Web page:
So, yesterday, I set out on a journey with iPad in tow to focus solely on taking images of street performers. I have taken 100s of street performer images but, after a while they all look the same…yep that guy singing with his guitar and his mouth wide open…sure its expressive but whether you’re in London, Boston or Seattle, they all look the same! So, how can you make it different? How can your images stand out? How can you make these performers look like real super stars? Simple…use your iPad…I hope you like them!

Soulful Singer


Ya’ll Come Back Now!

F for Facebook…A for Apple

Know Your Alphabet

F is for….

F for what and A for what? Alright, I could not resist. I anticipated correctly that the Facebook IPO release would be a failure. Why do I think that? Because! Just think about it, the FB model is to sell advertising. Advertising on FB is doomed for failure. Yeah I have a FB account…only because my wife and son forced me into it. I am trying desperately to introduce myself through FB through my photography. Thus far its been a big fn dud! Yeah, I have a couple oh hundred friends. My son got almost all of the for me. I see all the click advertising on the right. I haven’t clicked once, nor do I have a desire to do so. I see ads for an Alaskan Cruise and Boston Celtic attire. There is no way I am clicking…there is no way that most of you are clicking. GM and other big advertisers have already bailed. They bailed on the eve of the IPO release. Smart move. Dumb asses on Wall Street created a bunch of hype. What they created was mass foolery. They faked people into thinking that FB is the next Google. Well it’s not. FB will die just like My Space and we will all be looking for the next social bug.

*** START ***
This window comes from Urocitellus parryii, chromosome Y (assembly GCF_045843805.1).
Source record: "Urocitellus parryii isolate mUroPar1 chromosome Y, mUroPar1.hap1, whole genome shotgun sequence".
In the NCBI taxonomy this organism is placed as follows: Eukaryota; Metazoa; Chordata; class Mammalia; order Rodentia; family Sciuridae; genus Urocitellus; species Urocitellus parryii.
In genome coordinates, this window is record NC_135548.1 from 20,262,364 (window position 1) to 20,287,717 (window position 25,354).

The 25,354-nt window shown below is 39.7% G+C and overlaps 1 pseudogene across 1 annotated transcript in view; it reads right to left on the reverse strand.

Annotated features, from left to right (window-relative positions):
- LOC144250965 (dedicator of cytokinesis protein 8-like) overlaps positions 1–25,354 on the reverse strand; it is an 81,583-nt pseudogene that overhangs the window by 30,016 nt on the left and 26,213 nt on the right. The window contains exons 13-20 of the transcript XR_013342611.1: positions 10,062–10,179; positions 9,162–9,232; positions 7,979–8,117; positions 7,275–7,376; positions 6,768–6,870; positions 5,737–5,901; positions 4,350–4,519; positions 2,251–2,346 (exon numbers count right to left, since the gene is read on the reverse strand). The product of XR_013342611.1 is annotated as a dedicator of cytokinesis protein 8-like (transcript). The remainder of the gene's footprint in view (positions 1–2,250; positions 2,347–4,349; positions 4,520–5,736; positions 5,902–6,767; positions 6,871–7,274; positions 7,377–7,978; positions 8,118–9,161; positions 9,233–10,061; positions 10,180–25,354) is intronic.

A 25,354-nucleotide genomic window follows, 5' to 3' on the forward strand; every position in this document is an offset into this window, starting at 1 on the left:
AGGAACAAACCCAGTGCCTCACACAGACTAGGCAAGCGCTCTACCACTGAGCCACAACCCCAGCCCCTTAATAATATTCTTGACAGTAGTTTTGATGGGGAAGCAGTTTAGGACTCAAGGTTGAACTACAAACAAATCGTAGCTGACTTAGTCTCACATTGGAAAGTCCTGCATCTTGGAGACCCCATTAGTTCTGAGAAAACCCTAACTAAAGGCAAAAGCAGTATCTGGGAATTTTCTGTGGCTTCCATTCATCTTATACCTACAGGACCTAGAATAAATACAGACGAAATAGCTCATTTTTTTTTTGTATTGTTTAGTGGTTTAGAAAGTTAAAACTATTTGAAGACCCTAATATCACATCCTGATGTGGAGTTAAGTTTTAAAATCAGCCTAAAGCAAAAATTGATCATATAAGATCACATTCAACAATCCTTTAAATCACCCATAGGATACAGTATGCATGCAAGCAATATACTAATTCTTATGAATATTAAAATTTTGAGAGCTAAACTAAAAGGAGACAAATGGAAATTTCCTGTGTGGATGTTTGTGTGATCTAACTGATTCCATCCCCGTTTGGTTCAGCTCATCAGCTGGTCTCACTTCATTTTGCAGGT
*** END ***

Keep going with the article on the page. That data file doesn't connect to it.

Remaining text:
A is for….

Apple on the other hand is doing well. I have no iPhone but I have an iPad and iPod. They make me happy. The stock is good and solid and it does not show me drama like my daughters FB page. I went to the fair not long ago equipped with only my iPod…no DSLR, no point and shoot…just my simple iPod loaded with crazy photo apps. I grew up in the 60s and 70s and remember the old instamatic camera, Polaroid, the 110, the 126, etc. iTunes has all my childhood memories  from free to $1.99.  For $1.99 I purchased my Hipstamatic and a variety of films. It also comes with a few lenses. There is the John S, lens, the Jimmy, and Kaimal Mark II lenses that come standard. You can purchase others too. I purchased all  the films: Blanko, Ina’s 1969, Kodot Verichrome, Blackeys B+W, Blackeys Super Grain and a few others. Off I went to the fair to take a few snaps with my trusty iPod at the Puyallup Fair:


Weight Restriction

Baby on Board


Wax on Wax off

I didn’t do it

Coke Meets Hardrock

Batman Jr.

Dippitty Doo

My Finger Got in the Way

Cotton Candy Man

Cotton Candy Lady


Hammer Down


What you looking at?


Step Right Up


Go west my young man….


Flower Child



Look Up


Baby Boots

Taking it in…

The Wheel

A Dream You Had

Hoop Shots

Coaster, et. al.

Space Oddysey

Ying and Yang



Kentucky Derby

Brokeback Mountain





So, how do we end this…Use what works…have fun doing it…blurry is OK…iPod today…something else tomorrow…Facebook dies…Apple lives…Get rid of the hoodie Zuckerberg…Ok, you finish it the way you want…



Street Photography…A Few Tips for the Photographer in Training (PIT)

Starting out in street photography for most is a difficult proposition. Let’s face it shooting bugs and flowers is a much easier task that dealing head on with a 300 pound guy in the middle of your lens. Bugs and flowers don’t talk back. On occasion people do. So, here are a few tips:

1. Get a simple camera